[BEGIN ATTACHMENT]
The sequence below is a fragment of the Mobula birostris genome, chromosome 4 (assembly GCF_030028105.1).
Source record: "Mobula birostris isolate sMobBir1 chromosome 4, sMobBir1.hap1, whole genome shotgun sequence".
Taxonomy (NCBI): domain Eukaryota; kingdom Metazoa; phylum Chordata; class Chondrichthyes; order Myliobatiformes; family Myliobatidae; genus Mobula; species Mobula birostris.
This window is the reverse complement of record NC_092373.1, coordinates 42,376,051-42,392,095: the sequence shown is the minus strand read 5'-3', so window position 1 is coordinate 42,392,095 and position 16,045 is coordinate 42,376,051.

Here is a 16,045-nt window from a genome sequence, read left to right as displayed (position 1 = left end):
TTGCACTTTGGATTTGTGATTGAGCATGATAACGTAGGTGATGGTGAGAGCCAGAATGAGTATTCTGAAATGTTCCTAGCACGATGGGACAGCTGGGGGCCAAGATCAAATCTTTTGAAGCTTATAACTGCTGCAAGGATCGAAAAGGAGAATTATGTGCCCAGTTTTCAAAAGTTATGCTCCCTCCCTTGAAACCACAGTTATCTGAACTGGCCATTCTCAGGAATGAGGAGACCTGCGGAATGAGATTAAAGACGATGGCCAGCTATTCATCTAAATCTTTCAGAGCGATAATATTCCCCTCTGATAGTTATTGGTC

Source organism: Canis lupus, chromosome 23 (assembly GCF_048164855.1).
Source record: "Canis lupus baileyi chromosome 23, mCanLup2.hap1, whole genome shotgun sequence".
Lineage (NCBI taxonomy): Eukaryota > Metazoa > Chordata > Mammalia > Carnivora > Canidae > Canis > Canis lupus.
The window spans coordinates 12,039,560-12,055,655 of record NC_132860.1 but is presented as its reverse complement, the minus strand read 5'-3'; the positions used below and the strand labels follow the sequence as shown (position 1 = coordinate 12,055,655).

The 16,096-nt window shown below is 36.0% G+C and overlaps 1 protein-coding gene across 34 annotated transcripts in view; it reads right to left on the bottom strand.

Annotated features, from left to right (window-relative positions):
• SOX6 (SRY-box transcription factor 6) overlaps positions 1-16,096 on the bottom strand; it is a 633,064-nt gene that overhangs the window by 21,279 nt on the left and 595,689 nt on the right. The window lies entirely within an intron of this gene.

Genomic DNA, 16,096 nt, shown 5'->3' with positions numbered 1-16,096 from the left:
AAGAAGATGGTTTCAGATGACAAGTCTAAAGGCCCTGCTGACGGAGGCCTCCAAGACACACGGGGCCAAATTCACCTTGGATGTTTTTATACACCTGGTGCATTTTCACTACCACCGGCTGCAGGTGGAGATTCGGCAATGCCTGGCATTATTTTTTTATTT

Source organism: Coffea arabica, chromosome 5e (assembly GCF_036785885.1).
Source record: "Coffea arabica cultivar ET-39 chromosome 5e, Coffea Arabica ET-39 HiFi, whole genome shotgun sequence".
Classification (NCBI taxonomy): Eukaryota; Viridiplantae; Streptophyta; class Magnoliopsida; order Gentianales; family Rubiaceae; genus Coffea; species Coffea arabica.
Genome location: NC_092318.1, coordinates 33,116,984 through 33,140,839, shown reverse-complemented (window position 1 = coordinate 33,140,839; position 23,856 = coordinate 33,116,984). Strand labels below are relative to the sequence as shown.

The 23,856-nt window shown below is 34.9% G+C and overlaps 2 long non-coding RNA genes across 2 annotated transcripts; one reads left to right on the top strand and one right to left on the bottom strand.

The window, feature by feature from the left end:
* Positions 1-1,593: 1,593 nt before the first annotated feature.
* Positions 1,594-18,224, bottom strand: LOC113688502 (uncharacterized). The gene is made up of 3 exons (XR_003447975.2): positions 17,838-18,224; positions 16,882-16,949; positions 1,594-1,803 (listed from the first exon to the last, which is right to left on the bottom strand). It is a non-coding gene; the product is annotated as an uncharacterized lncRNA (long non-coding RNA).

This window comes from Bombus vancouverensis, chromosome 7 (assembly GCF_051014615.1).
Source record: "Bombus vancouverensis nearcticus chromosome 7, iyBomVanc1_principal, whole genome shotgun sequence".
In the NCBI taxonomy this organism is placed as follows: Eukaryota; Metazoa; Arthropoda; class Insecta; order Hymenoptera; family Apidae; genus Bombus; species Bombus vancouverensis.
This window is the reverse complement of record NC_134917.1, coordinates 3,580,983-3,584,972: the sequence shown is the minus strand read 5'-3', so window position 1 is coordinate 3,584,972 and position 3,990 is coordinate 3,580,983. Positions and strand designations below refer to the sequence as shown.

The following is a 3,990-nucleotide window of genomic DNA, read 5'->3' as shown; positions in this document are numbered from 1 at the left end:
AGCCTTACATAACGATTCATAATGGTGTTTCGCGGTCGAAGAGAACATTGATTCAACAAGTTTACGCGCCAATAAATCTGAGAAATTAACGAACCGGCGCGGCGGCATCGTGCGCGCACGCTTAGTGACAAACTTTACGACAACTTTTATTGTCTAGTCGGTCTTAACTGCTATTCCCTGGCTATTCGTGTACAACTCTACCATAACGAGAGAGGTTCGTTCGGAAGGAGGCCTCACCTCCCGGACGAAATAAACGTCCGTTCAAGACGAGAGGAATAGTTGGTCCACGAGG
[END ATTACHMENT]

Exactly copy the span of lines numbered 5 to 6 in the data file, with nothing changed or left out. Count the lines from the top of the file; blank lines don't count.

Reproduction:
Here is a 16,045-nt window from a genome sequence, read left to right as displayed (position 1 = left end):
TTGCACTTTGGATTTGTGATTGAGCATGATAACGTAGGTGATGGTGAGAGCCAGAATGAGTATTCTGAAATGTTCCTAGCACGATGGGACAGCTGGGGGCCAAGATCAAATCTTTTGAAGCTTATAACTGCTGCAAGGATCGAAAAGGAGAATTATGTGCCCAGTTTTCAAAAGTTATGCTCCCTCCCTTGAAACCACAGTTATCTGAACTGGCCATTCTCAGGAATGAGGAGACCTGCGGAATGAGATTAAAGACGATGGCCAGCTATTCATCTAAATCTTTCAGAGCGATAATATTCCCCTCTGATAGTTATTGGTC